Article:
Rosenstein to Testify on Russia Inquiry to Panel Led by Trump Ally

WASHINGTON — The former deputy attorney general Rod J. Rosenstein will testify before senators next week in a hearing that will give President Trump’s allies a high-profile platform to escalate their attacks on the Russia investigation.

Mr. Rosenstein was a key figure in the inquiry. In May 2017, he appointed Robert S. Mueller III to serve as special counsel overseeing the investigation into possible links between Russia’s 2016 election interference and Trump associates. Mr. Trump has long attacked the investigation and other efforts by national security officials to understand Moscow’s election subversion operations as instead a plot to undercut him.

Senator Lindsey Graham, Republican of South Carolina and the chairman of the Judiciary Committee, invited Mr. Rosenstein to appear before the panel and said in a statement that he would be the first of several witnesses to testify about the investigation. Mr. Rosenstein left the Justice Department in May 2019 and was hired this year by the law firm King & Spalding.

Mr. Trump has publicly pressured Mr. Graham to hold hearings on the Russia investigation and interrogate his perceived enemies. The president has long attacked many of the inquiry’s key figures — including Mr. Mueller, the former F.B.I. director James B. Comey and Mr. Comey’s deputy, Andrew G. McCabe — and he has recently ramped up unsubstantiated accusations that former President Barack Obama masterminded a scheme against him.

Mr. Graham is among the Trump allies who have sought to conflate the broader Russia investigation with narrower aspects of it that an independent watchdog has faulted. Mr. Graham said that Mr. Rosenstein would address findings in a report by the Justice Department inspector general, Michael E. Horowitz, that investigators’ applications to wiretap a former Trump campaign adviser, Carter Page, were riddled with errors and other problems.

Mr. Rosenstein signed off on one of the renewal applications. But in a statement, he seemed to be distancing himself from others involved in the Russia investigation. He said that he had learned that “even the best law enforcement officers make mistakes, and that some engage in willful misconduct.”

“Independent law enforcement investigations, judicial review and congressional oversight are important checks on the discretion of agents and prosecutors,” Mr. Rosenstein said. “We can only hope to maintain public confidence if we correct mistakes, hold wrongdoers accountable and adopt policies to prevent problems from recurring.”

Mr. Mueller’s investigators ultimately found insufficient evidence to charge anyone in Mr. Trump’s orbit with conspiring with Russia’s election interference. They detailed the president’s attempts to impede their inquiry and ultimately chose not to charge him, citing legal and factual constraints, but pointedly declined to exonerate him.

Attorney General William P. Barr has also chipped away at the results of the investigation. Weeks after being sworn in last year, Mr. Barr said that he would scrutinize its origins, and he has made clear that he believes it was opened without legitimate rationale. He also raised the possibility that members of the Trump campaign were inappropriately spied on, and this month he moved to withdraw the Justice Department’s case against the former national security adviser Michael T. Flynn, who had pleaded guilty to lying to investigators in the Russia inquiry.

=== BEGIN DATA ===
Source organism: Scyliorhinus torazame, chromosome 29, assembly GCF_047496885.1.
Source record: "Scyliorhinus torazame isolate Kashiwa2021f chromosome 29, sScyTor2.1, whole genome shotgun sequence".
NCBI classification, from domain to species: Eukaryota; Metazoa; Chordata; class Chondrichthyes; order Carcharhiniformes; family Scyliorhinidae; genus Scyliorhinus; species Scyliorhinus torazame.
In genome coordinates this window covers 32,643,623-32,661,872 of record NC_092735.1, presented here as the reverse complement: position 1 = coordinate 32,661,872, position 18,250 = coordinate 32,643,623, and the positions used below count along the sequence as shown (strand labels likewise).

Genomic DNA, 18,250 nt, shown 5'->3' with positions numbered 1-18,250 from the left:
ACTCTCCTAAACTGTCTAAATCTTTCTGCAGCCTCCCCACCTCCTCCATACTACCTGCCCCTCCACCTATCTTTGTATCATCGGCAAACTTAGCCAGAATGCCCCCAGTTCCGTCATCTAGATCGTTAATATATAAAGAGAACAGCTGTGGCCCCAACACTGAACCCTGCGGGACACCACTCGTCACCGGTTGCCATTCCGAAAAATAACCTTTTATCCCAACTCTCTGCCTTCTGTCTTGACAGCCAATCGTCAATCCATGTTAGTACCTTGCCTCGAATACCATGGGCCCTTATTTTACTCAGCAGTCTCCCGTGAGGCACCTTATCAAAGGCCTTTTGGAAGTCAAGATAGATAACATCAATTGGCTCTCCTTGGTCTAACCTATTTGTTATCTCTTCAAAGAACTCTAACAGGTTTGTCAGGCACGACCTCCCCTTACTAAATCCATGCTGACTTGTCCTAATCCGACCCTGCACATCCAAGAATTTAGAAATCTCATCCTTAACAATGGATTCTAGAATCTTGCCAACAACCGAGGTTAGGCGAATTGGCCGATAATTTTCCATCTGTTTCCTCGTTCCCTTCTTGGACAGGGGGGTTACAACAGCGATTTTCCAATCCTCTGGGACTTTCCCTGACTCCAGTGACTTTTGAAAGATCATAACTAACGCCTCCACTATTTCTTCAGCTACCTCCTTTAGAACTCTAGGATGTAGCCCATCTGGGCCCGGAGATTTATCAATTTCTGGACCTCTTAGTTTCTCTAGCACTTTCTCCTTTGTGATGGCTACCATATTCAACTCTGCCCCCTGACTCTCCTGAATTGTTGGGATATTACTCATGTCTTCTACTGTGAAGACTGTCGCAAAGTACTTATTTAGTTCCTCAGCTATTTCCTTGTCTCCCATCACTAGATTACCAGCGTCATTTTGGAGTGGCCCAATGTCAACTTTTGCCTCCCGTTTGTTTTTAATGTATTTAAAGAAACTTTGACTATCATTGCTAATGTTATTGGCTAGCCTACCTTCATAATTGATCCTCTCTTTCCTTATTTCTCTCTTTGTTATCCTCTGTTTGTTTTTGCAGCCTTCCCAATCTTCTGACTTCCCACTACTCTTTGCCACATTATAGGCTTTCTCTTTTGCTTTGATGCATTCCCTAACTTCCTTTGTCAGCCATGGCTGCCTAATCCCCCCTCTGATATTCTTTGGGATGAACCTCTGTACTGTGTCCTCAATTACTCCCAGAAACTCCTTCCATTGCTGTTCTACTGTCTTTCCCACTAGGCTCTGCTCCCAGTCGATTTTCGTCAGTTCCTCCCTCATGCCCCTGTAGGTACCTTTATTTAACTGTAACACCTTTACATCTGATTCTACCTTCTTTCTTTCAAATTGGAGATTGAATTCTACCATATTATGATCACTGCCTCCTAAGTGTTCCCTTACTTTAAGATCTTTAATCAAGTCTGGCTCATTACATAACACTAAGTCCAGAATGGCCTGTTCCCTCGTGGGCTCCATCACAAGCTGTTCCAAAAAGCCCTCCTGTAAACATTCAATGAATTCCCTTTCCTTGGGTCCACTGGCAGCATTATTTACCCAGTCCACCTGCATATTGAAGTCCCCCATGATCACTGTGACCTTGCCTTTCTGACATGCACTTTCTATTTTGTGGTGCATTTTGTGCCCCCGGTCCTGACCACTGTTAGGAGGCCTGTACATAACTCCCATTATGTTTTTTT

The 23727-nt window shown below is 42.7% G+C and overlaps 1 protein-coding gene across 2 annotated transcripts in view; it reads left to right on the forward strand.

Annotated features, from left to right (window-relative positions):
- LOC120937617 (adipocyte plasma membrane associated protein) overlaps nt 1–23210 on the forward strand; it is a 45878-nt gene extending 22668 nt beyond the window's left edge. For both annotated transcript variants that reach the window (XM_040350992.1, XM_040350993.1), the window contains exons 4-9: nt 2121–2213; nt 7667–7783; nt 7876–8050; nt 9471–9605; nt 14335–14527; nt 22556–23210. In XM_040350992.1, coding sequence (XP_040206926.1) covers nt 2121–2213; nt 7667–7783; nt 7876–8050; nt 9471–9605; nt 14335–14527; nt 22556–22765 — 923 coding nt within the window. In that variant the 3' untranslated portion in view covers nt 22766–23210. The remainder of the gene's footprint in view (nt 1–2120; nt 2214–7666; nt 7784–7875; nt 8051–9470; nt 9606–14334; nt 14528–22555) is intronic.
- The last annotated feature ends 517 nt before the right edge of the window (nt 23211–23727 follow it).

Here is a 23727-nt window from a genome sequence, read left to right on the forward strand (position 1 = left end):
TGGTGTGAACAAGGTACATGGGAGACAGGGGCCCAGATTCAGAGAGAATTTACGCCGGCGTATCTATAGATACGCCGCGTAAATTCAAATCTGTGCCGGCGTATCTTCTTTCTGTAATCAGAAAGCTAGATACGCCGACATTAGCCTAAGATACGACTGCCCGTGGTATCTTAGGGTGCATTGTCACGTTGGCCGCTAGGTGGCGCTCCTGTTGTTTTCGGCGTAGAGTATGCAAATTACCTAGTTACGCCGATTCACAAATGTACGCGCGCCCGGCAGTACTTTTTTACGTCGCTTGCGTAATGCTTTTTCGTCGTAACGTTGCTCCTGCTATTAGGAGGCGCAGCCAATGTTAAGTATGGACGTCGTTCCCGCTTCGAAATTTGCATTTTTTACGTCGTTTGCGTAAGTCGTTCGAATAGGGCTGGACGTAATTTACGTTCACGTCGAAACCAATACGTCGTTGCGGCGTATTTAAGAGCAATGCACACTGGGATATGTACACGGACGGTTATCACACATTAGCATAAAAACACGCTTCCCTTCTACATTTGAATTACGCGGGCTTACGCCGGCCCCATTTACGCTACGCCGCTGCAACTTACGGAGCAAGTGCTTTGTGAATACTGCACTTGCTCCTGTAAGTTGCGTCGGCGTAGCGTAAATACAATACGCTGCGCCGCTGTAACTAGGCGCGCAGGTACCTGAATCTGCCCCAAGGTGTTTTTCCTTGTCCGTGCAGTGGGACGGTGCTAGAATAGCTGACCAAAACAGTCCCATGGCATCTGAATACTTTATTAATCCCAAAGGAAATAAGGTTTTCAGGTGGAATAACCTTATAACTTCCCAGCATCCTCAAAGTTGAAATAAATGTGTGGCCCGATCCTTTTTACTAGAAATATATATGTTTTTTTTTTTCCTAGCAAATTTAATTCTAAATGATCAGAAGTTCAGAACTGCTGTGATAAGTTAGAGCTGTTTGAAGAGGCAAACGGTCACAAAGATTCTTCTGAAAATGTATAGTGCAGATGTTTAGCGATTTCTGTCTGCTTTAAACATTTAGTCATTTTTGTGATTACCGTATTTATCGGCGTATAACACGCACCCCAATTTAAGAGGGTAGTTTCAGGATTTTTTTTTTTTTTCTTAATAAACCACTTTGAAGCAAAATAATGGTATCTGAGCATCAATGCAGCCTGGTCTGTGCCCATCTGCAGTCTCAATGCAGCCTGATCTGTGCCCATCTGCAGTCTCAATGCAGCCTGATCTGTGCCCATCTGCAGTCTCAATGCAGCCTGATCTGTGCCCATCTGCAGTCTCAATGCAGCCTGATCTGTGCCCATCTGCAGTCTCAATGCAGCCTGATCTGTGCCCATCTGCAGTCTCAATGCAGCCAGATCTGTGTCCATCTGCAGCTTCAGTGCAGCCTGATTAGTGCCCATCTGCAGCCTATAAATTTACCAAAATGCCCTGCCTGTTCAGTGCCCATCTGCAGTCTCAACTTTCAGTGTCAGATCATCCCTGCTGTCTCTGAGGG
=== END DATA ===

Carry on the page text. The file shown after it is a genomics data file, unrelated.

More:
After the Mueller report was released, Mr. Barr asked the top federal prosecutor in Connecticut, John H. Durham, to investigate the department’s decision to open the inquiry, known internally as Crossfire Hurricane.

Former law enforcement officials involved in the investigation have long defended the decision to open it, saying that to ignore the mounting suspicions about Russia’s interference and information that a Trump campaign adviser had inside information about it would have been derelict.

The Russia investigation dominated the public perception of Mr. Rosenstein’s tenure. The president has said that he fired Mr. Comey upon a recommendation from Mr. Rosenstein, who had ascended to the No. 2 job in the Justice Department days earlier and written a memo supporting the dismissal.

As law enforcement officials debated in the chaotic ensuing days over whether to investigate Mr. Comey’s dismissal as obstruction of justice, Mr. Rosenstein suggested that he wear a wire to secretly record Mr. Trump in the White House, according to memos by Mr. McCabe and other F.B.I. officials. Mr. Rosenstein also discussed recruiting cabinet members to invoke the 25th Amendment to remove the president from office for being unfit. Mr. Rosenstein has denied those accounts.

Mr. Rosenstein decided to install Mr. Mueller to take over the inquiry days after the president fired Mr. Comey, and Mr. Graham told Fox News that he intended to ask Mr. Rosenstein about his legal rationale for the appointment.

Mr. Rosenstein later complained to others at the Justice Department that he had been manipulated and used by the White House to provide cover for the dismissal of Mr. Comey, which Democrats and some Republicans condemned.

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